|Extension Languages email@example.com (1992-12-14)|
|Re: Extension Languages xjam@cork.CS.Berkeley.EDU (1992-12-14)|
|Re: Extension Languages firstname.lastname@example.org (1992-12-14)|
|Re: Extension Languages email@example.com (Dave Gillespie) (1992-12-15)|
|Re: Extension Languages firstname.lastname@example.org (1992-12-16)|
|Re: Extension Languages email@example.com (1992-12-17)|
|Re: Extension Languages firstname.lastname@example.org (Peter Ludemann) (1992-12-17)|
|Re: Extension Languages email@example.com (1992-12-18)|
|Re: Extension Languages firstname.lastname@example.org (Dave Gillespie) (1992-12-19)|
|From:||email@example.com (John E. Davis)|
|Organization:||Dept. of Physics, The Ohio State University|
|Date:||Mon, 14 Dec 1992 17:11:06 GMT|
firstname.lastname@example.org (Mark Stavar) writes:
IS there any specific reason why one would choose to utilise an prefix
notation language for extensions to an editor as opposed to infix or
For my JED editor, I invented a language which I call S-Lang or
``Ssslang''. It is stack based and resembles postscript in many ways.
However unlike other stack based languages, it supports local variables
which tremendously simply taking care of the stack. However, this is not
just an editor language--- rather it is a language embedded into the
editor. I am currently writing a program which utilizes a frame grabber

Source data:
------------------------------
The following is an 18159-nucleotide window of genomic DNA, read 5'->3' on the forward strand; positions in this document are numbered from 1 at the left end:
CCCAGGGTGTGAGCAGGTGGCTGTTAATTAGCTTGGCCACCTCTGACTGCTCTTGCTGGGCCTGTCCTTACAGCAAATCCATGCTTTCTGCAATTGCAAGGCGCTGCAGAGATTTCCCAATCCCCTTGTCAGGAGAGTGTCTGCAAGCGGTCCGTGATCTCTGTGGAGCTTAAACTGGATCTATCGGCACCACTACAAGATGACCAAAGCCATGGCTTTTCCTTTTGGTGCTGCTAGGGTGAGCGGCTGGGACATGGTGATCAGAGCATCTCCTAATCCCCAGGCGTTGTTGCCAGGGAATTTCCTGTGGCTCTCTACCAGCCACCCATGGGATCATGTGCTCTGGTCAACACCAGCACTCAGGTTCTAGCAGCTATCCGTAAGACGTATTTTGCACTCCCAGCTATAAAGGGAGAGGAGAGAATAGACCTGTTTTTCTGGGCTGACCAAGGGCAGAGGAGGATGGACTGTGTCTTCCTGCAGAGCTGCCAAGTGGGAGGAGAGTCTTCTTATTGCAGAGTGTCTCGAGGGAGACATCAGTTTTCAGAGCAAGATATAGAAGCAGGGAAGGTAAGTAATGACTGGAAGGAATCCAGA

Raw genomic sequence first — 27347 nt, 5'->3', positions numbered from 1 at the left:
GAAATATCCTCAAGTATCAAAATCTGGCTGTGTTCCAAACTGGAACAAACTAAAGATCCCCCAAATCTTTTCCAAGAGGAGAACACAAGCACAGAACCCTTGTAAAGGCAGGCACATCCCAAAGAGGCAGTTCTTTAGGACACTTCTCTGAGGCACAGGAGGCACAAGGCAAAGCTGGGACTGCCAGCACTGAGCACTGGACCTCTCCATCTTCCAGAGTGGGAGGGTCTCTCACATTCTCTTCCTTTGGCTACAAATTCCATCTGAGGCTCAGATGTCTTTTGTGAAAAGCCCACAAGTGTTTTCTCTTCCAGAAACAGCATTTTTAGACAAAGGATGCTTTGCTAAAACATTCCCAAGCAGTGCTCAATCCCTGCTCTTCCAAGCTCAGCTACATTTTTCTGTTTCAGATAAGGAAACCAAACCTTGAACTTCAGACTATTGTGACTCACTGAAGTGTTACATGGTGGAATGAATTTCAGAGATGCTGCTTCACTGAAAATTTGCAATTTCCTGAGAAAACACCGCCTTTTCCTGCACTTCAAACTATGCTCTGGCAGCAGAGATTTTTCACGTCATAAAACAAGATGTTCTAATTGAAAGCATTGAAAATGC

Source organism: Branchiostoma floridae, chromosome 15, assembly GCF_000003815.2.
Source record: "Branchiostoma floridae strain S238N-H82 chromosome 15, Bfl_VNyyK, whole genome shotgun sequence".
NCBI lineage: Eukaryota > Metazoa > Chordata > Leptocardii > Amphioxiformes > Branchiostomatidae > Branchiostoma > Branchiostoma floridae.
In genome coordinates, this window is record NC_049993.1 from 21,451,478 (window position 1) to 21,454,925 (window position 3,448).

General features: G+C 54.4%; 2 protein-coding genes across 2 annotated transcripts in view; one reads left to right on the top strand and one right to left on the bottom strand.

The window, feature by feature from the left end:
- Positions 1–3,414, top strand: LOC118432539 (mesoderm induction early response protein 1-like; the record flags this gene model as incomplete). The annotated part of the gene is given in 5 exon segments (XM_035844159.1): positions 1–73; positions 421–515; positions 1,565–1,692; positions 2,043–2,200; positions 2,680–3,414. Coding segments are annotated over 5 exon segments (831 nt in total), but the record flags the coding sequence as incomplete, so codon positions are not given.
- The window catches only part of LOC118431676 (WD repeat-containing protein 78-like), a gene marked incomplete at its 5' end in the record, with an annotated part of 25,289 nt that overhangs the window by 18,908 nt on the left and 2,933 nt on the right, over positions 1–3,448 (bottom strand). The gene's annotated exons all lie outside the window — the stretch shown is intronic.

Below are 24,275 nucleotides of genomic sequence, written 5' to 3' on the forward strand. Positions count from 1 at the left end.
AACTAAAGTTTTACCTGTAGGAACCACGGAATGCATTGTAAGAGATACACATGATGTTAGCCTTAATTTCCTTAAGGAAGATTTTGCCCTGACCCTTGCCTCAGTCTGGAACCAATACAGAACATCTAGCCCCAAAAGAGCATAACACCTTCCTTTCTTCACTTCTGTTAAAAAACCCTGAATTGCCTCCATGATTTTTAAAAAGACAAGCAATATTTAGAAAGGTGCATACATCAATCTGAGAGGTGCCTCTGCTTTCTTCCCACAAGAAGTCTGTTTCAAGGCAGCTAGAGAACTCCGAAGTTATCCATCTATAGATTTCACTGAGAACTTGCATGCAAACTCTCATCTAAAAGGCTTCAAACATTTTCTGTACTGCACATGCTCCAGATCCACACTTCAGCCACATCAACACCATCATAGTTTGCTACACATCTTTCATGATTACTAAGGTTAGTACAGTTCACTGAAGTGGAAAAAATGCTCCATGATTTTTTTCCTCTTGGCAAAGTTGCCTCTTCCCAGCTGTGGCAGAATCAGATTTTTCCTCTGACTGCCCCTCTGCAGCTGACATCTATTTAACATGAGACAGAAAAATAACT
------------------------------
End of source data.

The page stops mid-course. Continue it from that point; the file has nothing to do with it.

and I have embedded the languge in it as well. So for example, suppose I
have a C function called `draw' which takes 4 integers and draws a line
between two points and returns nothing. Then to embed this function in
the language, simply put:
add_intrinsic("line", draw, VOID_TYPE, 4);
in your C program. Then you can call the function from within Slang:
1 1 10 10 line ;; draws a line between points (1,1) and (10,10)
Then you can create a function called `box':
( [x1 y1 x2 y2] ;; local variables
=y2 =x2 =y1 =x1
x1 y1 x1 y2 line
x1 y2 x2 y2 line
x2 y2 x2 y1 line
x2 y1 x1 y1 line
Then `1 2 10 12 box' will draw a box with two corners at (1,2) and
(10,12). I think that you can see how such a program adds a new dimension
to a program with a C function called draw. In addition, think about how
you would have to write the box function with NO local variables using
stack operators `dup', `exch', `roll', etc....
The reason I chose a stack based language is easy: The parsing stage is
simple. I did not want most of the executable devoted to the language.
I will release Slang as a standalone product soon. Of course it is not
really standalone because it needs to be embedded into you application.
Look at my JED sources (in ledit.c) to see how Slang is embedded.
John E. Davis
bitnet: davis@ohstpy office: 617-735-6746
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